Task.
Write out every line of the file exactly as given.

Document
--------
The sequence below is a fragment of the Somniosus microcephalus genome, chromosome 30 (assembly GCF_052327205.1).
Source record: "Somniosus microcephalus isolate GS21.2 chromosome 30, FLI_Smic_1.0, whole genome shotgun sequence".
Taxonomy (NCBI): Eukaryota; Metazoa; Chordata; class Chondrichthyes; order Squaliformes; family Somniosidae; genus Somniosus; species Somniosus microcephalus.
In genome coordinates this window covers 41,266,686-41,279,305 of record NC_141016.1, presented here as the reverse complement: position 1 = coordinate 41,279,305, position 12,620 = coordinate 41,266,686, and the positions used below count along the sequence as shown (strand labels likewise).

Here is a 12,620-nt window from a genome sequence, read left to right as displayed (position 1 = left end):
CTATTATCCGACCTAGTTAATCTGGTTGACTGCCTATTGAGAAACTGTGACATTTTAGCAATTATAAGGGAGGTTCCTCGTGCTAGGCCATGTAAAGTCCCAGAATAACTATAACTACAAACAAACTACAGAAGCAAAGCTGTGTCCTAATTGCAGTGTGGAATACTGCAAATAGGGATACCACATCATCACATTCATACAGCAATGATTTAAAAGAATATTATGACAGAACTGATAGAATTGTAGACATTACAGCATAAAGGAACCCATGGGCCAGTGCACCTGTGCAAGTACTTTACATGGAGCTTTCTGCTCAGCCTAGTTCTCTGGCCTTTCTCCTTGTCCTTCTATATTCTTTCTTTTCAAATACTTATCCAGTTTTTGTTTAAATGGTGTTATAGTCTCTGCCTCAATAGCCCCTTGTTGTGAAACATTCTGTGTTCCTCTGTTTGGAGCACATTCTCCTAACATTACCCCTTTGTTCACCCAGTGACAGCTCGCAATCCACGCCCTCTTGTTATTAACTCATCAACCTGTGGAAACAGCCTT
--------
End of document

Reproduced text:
The sequence below is a fragment of the Somniosus microcephalus genome, chromosome 30 (assembly GCF_052327205.1).
Source record: "Somniosus microcephalus isolate GS21.2 chromosome 30, FLI_Smic_1.0, whole genome shotgun sequence".
Taxonomy (NCBI): Eukaryota; Metazoa; Chordata; class Chondrichthyes; order Squaliformes; family Somniosidae; genus Somniosus; species Somniosus microcephalus.
In genome coordinates this window covers 41,266,686-41,279,305 of record NC_141016.1, presented here as the reverse complement: position 1 = coordinate 41,279,305, position 12,620 = coordinate 41,266,686, and the positions used below count along the sequence as shown (strand labels likewise).

Here is a 12,620-nt window from a genome sequence, read left to right as displayed (position 1 = left end):
CTATTATCCGACCTAGTTAATCTGGTTGACTGCCTATTGAGAAACTGTGACATTTTAGCAATTATAAGGGAGGTTCCTCGTGCTAGGCCATGTAAAGTCCCAGAATAACTATAACTACAAACAAACTACAGAAGCAAAGCTGTGTCCTAATTGCAGTGTGGAATACTGCAAATAGGGATACCACATCATCACATTCATACAGCAATGATTTAAAAGAATATTATGACAGAACTGATAGAATTGTAGACATTACAGCATAAAGGAACCCATGGGCCAGTGCACCTGTGCAAGTACTTTACATGGAGCTTTCTGCTCAGCCTAGTTCTCTGGCCTTTCTCCTTGTCCTTCTATATTCTTTCTTTTCAAATACTTATCCAGTTTTTGTTTAAATGGTGTTATAGTCTCTGCCTCAATAGCCCCTTGTTGTGAAACATTCTGTGTTCCTCTGTTTGGAGCACATTCTCCTAACATTACCCCTTTGTTCACCCAGTGACAGCTCGCAATCCACGCCCTCTTGTTATTAACTCATCAACCTGTGGAAACAGCCTT